Yet less than 1 year later, the DEP totally rewrote the same rule!

That stealth move by DEP in July 2013 – basically hiding the Governor’s coastal development policy –  kept critical coastal development policy issues below the radar and shielded the Governor from the intense criticism he is getting right now.

  • Why DEP’s bait & switch is a fundamental abuse

The DEP’s quiet 2013 pre-election re-adoption of the coastal rule with no change was followed less that a year later with a post election re-write.

That is an incredible abuse that violates fundamental principles of administrative law and Constitutional separation of powers.

Under our Constitutional scheme, the Legislature sets policy through laws. The Executive implements that policy.

The public is supposed to have a voice in policy, and that voice is expressed in both elections and during the various government processes that set policy.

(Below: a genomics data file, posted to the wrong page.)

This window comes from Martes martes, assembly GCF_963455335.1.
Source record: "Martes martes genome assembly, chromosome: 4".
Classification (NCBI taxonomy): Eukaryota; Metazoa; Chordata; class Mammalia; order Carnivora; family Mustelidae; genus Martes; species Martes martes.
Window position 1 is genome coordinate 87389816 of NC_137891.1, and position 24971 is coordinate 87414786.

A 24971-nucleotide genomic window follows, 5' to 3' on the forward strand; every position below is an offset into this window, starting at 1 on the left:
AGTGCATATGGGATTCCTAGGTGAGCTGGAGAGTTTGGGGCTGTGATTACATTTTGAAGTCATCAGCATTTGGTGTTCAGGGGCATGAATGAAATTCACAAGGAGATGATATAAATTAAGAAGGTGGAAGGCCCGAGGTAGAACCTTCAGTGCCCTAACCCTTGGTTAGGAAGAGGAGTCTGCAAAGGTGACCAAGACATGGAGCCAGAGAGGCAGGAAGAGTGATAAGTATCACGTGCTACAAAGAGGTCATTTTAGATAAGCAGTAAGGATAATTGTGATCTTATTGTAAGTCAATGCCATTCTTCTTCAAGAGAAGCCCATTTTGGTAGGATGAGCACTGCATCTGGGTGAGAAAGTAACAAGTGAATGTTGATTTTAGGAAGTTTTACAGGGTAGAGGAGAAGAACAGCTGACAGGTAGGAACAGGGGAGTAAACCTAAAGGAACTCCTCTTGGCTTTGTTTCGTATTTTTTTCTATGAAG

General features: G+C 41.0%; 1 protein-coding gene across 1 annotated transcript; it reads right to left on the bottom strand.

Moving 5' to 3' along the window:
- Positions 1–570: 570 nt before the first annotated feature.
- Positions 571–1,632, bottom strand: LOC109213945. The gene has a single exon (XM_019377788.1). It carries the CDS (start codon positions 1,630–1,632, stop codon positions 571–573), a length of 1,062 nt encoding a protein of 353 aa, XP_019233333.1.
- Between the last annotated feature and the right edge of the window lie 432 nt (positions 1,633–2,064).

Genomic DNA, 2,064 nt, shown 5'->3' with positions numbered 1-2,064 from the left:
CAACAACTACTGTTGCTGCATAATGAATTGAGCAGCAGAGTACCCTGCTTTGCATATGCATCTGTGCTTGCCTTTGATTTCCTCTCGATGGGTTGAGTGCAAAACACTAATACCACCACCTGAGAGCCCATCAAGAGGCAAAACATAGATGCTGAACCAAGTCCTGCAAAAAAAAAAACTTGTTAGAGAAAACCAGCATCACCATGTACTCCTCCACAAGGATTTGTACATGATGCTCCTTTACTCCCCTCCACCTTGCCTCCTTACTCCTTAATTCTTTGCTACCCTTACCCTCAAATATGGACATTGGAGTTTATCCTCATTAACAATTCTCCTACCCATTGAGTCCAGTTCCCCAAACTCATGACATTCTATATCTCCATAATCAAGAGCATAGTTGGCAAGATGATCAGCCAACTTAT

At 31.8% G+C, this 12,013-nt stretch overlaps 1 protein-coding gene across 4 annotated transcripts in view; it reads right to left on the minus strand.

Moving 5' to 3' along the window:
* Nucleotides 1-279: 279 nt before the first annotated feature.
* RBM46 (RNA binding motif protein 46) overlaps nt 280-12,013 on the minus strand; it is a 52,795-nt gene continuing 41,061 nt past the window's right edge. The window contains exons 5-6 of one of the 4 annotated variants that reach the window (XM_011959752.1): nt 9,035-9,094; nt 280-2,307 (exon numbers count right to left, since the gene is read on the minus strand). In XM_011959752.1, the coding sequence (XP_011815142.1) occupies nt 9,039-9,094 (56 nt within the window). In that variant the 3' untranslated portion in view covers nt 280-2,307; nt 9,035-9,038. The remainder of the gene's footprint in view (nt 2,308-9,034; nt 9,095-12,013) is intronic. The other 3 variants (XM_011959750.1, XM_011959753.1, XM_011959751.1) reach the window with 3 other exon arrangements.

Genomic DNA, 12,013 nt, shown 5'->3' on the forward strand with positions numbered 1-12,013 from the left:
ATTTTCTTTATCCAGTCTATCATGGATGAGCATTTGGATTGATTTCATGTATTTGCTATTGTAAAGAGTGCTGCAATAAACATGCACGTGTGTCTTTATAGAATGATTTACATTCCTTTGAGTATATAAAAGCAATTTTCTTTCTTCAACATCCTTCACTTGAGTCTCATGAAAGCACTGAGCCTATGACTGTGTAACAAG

Legislators enact laws in open sessions and they are accountable to the voters for the laws they pass. That’s how representative democracy works.

That is, at least in theory, what the “separation of powers” is about.

But, in actual practice, legislative and executive powers are not separate, but are blended or shared powers.

The laws Legislators pass delegate power to Executive Branch officials to “fill in the details” required to implement and administer the laws consistent with the policy set by the legislature. These “details” are filled in in regulations.

Regulations have the force and effect of law.

But regulations are written by unelected Executive Branch officials who are not accountable to the voters.